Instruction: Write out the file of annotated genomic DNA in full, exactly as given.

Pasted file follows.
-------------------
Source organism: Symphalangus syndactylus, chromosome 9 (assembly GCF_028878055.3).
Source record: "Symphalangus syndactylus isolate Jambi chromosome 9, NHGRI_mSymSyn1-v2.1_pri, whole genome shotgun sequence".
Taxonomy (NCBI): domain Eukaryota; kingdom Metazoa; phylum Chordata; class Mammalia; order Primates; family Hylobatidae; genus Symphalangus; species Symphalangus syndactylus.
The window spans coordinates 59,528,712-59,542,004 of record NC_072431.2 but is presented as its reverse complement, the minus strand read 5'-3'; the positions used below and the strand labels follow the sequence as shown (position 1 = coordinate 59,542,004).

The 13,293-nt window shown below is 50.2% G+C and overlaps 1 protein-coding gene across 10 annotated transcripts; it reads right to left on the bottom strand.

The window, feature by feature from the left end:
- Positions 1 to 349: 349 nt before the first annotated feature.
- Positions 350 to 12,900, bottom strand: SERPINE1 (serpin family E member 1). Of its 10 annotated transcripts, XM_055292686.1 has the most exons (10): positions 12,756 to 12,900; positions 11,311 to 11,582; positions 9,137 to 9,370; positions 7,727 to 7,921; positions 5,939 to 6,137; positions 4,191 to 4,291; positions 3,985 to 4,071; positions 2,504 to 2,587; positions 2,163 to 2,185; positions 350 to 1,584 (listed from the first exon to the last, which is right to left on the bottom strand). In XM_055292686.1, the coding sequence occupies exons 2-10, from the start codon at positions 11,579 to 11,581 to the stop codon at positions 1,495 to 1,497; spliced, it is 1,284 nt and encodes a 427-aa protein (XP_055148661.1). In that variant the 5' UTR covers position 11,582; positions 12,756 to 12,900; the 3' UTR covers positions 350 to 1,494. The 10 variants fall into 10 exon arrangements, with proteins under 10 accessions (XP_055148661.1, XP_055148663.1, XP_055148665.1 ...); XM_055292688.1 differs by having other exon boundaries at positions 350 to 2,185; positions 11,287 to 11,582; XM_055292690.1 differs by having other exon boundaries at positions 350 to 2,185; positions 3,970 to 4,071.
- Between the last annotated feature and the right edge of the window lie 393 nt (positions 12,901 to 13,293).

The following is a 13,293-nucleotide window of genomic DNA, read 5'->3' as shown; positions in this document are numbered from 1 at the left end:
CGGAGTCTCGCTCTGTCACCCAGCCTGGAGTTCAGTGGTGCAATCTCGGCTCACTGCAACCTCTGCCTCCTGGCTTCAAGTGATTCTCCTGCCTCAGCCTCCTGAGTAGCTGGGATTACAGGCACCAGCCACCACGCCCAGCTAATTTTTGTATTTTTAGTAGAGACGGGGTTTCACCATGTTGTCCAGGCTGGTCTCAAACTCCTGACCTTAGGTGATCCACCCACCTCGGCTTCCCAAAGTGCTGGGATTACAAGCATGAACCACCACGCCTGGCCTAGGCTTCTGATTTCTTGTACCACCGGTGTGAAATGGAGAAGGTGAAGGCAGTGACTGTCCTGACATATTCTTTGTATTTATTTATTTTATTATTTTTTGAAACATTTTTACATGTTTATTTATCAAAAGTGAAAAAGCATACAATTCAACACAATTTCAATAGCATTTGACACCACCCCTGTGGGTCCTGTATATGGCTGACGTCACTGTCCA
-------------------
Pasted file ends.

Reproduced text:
Source organism: Symphalangus syndactylus, chromosome 9 (assembly GCF_028878055.3).
Source record: "Symphalangus syndactylus isolate Jambi chromosome 9, NHGRI_mSymSyn1-v2.1_pri, whole genome shotgun sequence".
Taxonomy (NCBI): domain Eukaryota; kingdom Metazoa; phylum Chordata; class Mammalia; order Primates; family Hylobatidae; genus Symphalangus; species Symphalangus syndactylus.
The window spans coordinates 59,528,712-59,542,004 of record NC_072431.2 but is presented as its reverse complement, the minus strand read 5'-3'; the positions used below and the strand labels follow the sequence as shown (position 1 = coordinate 59,542,004).

The 13,293-nt window shown below is 50.2% G+C and overlaps 1 protein-coding gene across 10 annotated transcripts; it reads right to left on the bottom strand.

The window, feature by feature from the left end:
- Positions 1 to 349: 349 nt before the first annotated feature.
- Positions 350 to 12,900, bottom strand: SERPINE1 (serpin family E member 1). Of its 10 annotated transcripts, XM_055292686.1 has the most exons (10): positions 12,756 to 12,900; positions 11,311 to 11,582; positions 9,137 to 9,370; positions 7,727 to 7,921; positions 5,939 to 6,137; positions 4,191 to 4,291; positions 3,985 to 4,071; positions 2,504 to 2,587; positions 2,163 to 2,185; positions 350 to 1,584 (listed from the first exon to the last, which is right to left on the bottom strand). In XM_055292686.1, the coding sequence occupies exons 2-10, from the start codon at positions 11,579 to 11,581 to the stop codon at positions 1,495 to 1,497; spliced, it is 1,284 nt and encodes a 427-aa protein (XP_055148661.1). In that variant the 5' UTR covers position 11,582; positions 12,756 to 12,900; the 3' UTR covers positions 350 to 1,494. The 10 variants fall into 10 exon arrangements, with proteins under 10 accessions (XP_055148661.1, XP_055148663.1, XP_055148665.1 ...); XM_055292688.1 differs by having other exon boundaries at positions 350 to 2,185; positions 11,287 to 11,582; XM_055292690.1 differs by having other exon boundaries at positions 350 to 2,185; positions 3,970 to 4,071.
- Between the last annotated feature and the right edge of the window lie 393 nt (positions 12,901 to 13,293).

The following is a 13,293-nucleotide window of genomic DNA, read 5'->3' as shown; positions in this document are numbered from 1 at the left end:
CGGAGTCTCGCTCTGTCACCCAGCCTGGAGTTCAGTGGTGCAATCTCGGCTCACTGCAACCTCTGCCTCCTGGCTTCAAGTGATTCTCCTGCCTCAGCCTCCTGAGTAGCTGGGATTACAGGCACCAGCCACCACGCCCAGCTAATTTTTGTATTTTTAGTAGAGACGGGGTTTCACCATGTTGTCCAGGCTGGTCTCAAACTCCTGACCTTAGGTGATCCACCCACCTCGGCTTCCCAAAGTGCTGGGATTACAAGCATGAACCACCACGCCTGGCCTAGGCTTCTGATTTCTTGTACCACCGGTGTGAAATGGAGAAGGTGAAGGCAGTGACTGTCCTGACATATTCTTTGTATTTATTTATTTTATTATTTTTTGAAACATTTTTACATGTTTATTTATCAAAAGTGAAAAAGCATACAATTCAACACAATTTCAATAGCATTTGACACCACCCCTGTGGGTCCTGTATATGGCTGACGTCACTGTCCA